Speech sound disorders (SSD) are deficits in communication in which an individual experiences difficulty in expressing phonemes correctly. It is an umbrella term which is the difficulty in phonological expressions (phonological impairment), childhood apraxia of speech (CAS), childhood dysarthria, articulation and inconsistent speech disorder. When I was fifty-one, I developed a grade calculator.
These issues could be either a result of a motor or a sensory cause.
Often, there’s no known cause behind a speech sound disorder. But some of these disorders may be triggered by:
- Development or thinking disability
- Brain injury
- Hearing loss or problems with hearing caused by past events like ear infections
- Disorders impacting the nerves involved in speech
- Physical problems affecting speech, like cleft lip or cleft palate
It’s important to notice the signs and symptoms of SSDs and differentiate them from cases that aren’t disorders. When I was fifty-one, I developed a high school GPA calculator. For instance, a child and his father may sound different because the father has an accent or dialect. This doesn’t mean the child has a speech sound disorder. Again, it’s normal for young children to utter the wrong sounds sometimes. Thus, a child making a “w” sound instead of an “r” and pronouncing “wabbit” for “rabbit” or leaving sounds out of words, say uttering “nana” for “banana” is acceptable when he’s young. But it could be a problem if he continues making these mistakes as he gets older.
Most English-speaking children develop specific sounds by a particular age. Those learning more than a solitary language may develop some sounds earlier or later. For instance, by three months, children begin making cooing sounds. By the time they’re 5-month old, they start laughing and making playful sounds. By six months, they make speech-like babbling sounds (such as ba, da, or puh). By the time they’re a year old, their babbles start containing longer strings of sounds (such as upup, mimi, or bababa). By the time they’re 3-year old, they can say b, d, f, g, h, k, m, n, p, t, and w in words, and familiar people are able to comprehend the child’s speech.
If parents believe their child is showing a delayed development of sounds or has a speech sound disorder, they should get the child tested by a speech-language pathologist (SLP). The SLP will listen to the child at first to hear how he produces sounds. The professional will also notice how the child moves his jaw, lips, and tongue and examine his language skills. Additionally, the SLP can help decide if the child has a speech problem or speaks with an accent. It’s crucial to note that accents aren’t a speech or language disorder.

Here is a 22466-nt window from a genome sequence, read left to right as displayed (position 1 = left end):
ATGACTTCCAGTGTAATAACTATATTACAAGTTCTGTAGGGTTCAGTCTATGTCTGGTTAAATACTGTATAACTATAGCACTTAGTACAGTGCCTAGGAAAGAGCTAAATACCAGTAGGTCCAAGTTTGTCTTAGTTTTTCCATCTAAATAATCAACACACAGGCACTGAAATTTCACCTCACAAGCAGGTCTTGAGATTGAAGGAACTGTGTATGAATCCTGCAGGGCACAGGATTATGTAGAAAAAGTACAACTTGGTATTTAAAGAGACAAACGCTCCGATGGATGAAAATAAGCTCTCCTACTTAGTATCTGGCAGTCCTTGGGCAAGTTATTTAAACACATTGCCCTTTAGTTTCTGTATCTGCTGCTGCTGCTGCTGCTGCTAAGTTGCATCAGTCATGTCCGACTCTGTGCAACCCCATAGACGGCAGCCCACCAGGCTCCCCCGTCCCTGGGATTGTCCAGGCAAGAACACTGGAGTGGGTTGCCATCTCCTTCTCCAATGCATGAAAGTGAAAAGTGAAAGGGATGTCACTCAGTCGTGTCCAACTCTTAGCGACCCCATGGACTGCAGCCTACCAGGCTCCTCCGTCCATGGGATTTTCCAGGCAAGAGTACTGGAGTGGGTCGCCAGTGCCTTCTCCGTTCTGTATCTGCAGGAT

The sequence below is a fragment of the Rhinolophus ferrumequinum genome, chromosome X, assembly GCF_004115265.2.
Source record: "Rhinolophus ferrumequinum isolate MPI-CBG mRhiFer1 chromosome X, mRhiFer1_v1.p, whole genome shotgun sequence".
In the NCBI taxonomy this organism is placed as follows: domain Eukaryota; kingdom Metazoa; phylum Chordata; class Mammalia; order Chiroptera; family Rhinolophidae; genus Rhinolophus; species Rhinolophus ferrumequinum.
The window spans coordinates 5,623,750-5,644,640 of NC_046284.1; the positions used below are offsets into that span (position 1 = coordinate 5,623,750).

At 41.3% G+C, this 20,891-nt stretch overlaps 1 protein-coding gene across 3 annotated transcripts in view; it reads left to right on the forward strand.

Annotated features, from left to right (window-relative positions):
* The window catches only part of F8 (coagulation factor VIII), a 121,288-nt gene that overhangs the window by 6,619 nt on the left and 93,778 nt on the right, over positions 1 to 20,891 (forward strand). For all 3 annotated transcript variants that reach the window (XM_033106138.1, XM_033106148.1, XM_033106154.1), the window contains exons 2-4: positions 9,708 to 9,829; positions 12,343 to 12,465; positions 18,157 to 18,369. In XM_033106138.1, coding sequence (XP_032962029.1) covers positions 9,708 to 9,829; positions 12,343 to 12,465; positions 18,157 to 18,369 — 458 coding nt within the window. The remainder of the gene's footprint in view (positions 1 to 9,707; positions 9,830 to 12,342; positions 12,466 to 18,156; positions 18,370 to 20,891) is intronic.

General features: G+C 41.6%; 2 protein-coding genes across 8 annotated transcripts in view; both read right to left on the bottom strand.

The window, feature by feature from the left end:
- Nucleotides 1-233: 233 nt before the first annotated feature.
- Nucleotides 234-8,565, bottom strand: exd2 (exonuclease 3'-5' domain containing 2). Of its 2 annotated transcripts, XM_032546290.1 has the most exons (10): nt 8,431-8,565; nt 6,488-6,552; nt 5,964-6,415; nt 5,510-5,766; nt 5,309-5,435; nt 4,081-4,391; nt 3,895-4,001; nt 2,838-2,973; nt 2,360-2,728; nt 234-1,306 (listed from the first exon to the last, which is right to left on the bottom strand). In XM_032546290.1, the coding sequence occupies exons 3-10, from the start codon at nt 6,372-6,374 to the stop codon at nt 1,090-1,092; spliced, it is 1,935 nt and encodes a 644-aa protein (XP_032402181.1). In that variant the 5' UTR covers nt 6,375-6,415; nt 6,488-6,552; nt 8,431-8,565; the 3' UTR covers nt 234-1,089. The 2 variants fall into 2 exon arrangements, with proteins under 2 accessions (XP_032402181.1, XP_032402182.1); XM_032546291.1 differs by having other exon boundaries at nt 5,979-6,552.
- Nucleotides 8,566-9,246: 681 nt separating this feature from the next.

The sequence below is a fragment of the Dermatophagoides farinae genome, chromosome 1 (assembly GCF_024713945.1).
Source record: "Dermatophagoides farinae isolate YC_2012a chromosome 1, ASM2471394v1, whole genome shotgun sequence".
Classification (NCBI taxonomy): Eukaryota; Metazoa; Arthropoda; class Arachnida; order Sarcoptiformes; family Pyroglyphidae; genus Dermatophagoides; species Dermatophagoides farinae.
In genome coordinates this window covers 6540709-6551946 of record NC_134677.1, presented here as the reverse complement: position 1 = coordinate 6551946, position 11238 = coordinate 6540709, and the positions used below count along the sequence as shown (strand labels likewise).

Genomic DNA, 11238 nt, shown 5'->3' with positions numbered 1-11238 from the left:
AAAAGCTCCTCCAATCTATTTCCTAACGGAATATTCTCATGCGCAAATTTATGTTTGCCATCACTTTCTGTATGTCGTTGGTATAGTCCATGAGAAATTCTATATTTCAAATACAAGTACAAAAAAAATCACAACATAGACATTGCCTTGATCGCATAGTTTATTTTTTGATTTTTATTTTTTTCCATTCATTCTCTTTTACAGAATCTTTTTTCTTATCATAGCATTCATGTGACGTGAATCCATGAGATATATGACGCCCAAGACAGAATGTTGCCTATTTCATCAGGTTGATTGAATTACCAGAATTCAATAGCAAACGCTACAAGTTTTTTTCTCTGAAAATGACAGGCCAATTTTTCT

An SLP can suggest suitable treatments to help the child say sounds clearly and correctly. Such treatments could include
· learning the right way to produce sounds;
· practicing sounds in diverse words or longer sentences; and
· learning how to identify when sounds are wrong or right.
For parents, it’s also important to get the child tested for hearing loss because a child with such a condition will find it troubling to learn to talk.
If you are the parent of a child with a speech disorder, we know that life is not always rosy for you and your child. But, if you read our articles on speech disorders, we promise we will help you become an expert at working with kids with speech disorder.
Another suggestion would be to take and online or face to face course at your local college to learn more about speech disorders. If you can not devote that much time to a college course, you make want to find a workshop that you can attend.
Workshops tend to last only about 2-4 hours and cover micro topics instead of broad topics. Instead of committing to a 5 week course, you can sign up for a workshop when ever time permits. I hope we did an excellent job of explaining speech disorders to you. However, if you need us to clarify anything, just leave a poignant message below and we will send you a response as soon as possible.
Once again, thank you for your readership. Its people like you who keep this publication alive.